You have *n* problems. You have estimated the difficulty of the *i*-th one as integer *c*_{i}. Now you want to prepare a problemset for a contest, using some of the problems you've made.

A problemset for the contest must consist of at least two problems. You think that the total difficulty of the problems of the contest must be at least *l* and at most *r*. Also, you think that the difference between difficulties of the easiest and the hardest of the chosen problems must be at least *x*.

Find the number of ways to choose a problemset for the contest.

The first line contains four integers *n*, *l*, *r*, *x* (1 ≤ *n* ≤ 15, 1 ≤ *l* ≤ *r* ≤ 10^{9}, 1 ≤ *x* ≤ 10^{6}) — the number of problems you have, the minimum and maximum value of total difficulty of the problemset and the minimum difference in difficulty between the hardest problem in the pack and the easiest one, respectively.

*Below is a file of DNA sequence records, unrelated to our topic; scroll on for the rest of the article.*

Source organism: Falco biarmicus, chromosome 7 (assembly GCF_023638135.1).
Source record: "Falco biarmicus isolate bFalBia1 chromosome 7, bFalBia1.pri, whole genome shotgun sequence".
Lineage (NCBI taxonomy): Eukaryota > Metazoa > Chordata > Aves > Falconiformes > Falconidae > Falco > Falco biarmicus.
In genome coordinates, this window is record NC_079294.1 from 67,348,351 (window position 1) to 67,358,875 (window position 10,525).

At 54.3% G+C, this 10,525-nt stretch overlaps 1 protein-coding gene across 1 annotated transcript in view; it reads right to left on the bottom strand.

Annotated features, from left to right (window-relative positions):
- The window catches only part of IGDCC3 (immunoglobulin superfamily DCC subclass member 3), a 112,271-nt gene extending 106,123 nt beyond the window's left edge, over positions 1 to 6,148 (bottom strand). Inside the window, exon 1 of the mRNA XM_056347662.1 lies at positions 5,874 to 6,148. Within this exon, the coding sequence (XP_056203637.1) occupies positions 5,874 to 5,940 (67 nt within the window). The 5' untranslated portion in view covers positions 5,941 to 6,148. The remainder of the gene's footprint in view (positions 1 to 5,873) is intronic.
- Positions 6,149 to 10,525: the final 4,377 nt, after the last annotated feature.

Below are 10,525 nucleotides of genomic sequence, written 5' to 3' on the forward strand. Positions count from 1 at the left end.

The second line contains *n* integers *c*_{1}, *c*_{2}, ..., *c*_{n} (1 ≤ *c*_{i} ≤ 10^{6}) — the difficulty of each problem.

Input3 5 6 1

1 2 3Output2Input4 40 50 10

10 20 30 25Output2Input5 25 35 10

10 10 20 10 20Output6

In the first example two sets are suitable, one consisting of the second and third problem, another one consisting of all three problems.

In the second example, two sets of problems are suitable — the set of problems with difficulties 10 and 30 as well as the set of problems with difficulties 20 and 30.

In the third example any set consisting of one problem of difficulty 10 and one problem of difficulty 20 is suitable.

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